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Huntley & Palmer Biscuit Tin - The Derby
A 26cmX19cmX8cm sized rectangular tin with chamfered corners. The scene on the hinged lid is of Derby Day runners towards the end of the race. Scenes around the sides are of runners passing the grandstands.
The Derby Stakes, known colloquially as The Derby (pronounced "dar-bee") and internationally as the Epsom Derby, is considered one of the most prestigious flat thoroughbred horse races in the world. The race takes place each year in June at Epsom Downs, Epsom, Surrey, England.
Huntley & Palmer was founded in 1822 and, during the next 150 years, came to be "The Most Famous Biscuit Company in the World." As global trade and travel expanded during the industrial revolution and Britain developed the largest Empire the world had ever known, so did this famous company grow, until it became world-renowned for being "Number One in Biscuits and Second-to-None in Cakes."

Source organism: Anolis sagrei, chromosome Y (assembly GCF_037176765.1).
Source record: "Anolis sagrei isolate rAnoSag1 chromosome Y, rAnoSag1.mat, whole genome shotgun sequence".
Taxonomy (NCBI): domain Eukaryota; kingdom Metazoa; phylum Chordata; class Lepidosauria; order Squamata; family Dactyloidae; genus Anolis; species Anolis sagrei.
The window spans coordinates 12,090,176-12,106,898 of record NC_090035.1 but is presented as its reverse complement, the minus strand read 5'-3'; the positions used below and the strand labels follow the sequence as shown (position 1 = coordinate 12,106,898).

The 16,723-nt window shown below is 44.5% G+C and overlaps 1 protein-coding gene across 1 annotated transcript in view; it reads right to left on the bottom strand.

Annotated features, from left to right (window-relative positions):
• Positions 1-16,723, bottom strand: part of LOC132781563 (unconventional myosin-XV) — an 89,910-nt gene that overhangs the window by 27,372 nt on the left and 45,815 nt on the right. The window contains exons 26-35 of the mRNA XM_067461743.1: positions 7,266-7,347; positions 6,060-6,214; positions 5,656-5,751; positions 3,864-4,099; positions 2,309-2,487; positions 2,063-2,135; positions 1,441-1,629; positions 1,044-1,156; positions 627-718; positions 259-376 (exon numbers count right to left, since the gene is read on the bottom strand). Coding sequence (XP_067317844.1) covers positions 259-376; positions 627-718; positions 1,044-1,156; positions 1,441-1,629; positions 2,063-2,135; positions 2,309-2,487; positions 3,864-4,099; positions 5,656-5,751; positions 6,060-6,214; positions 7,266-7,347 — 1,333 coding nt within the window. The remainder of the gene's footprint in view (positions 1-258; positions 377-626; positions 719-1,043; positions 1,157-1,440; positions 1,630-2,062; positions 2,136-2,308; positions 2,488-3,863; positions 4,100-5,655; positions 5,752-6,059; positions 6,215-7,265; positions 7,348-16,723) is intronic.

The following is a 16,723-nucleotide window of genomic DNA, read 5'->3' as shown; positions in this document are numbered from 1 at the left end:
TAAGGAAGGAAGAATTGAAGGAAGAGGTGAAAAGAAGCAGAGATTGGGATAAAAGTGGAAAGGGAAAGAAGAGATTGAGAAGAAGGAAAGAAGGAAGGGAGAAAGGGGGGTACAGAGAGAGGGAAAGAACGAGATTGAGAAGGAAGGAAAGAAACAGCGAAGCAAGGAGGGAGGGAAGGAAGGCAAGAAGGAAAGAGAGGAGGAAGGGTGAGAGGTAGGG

Like many of Britain’s longest-established food companies, it was started by a Quaker, a religious sect whose members were forbidden by law from entering the established professions. In this case, a man by the name of Joseph Huntley, supported by his son Thomas, opened a shop in Reading, Berkshire, from where he started selling biscuits and confectionery. After 19 successful years he was joined by his cousin George Palmer and, together, they created a business which, at its peak, was trading in 137 countries, including Malaya which was one of its largest overseas customers.
Part of the above was extracted from http://www.huntleyandpalmers.com/about/ and www.huntleyandpalmers.org.uk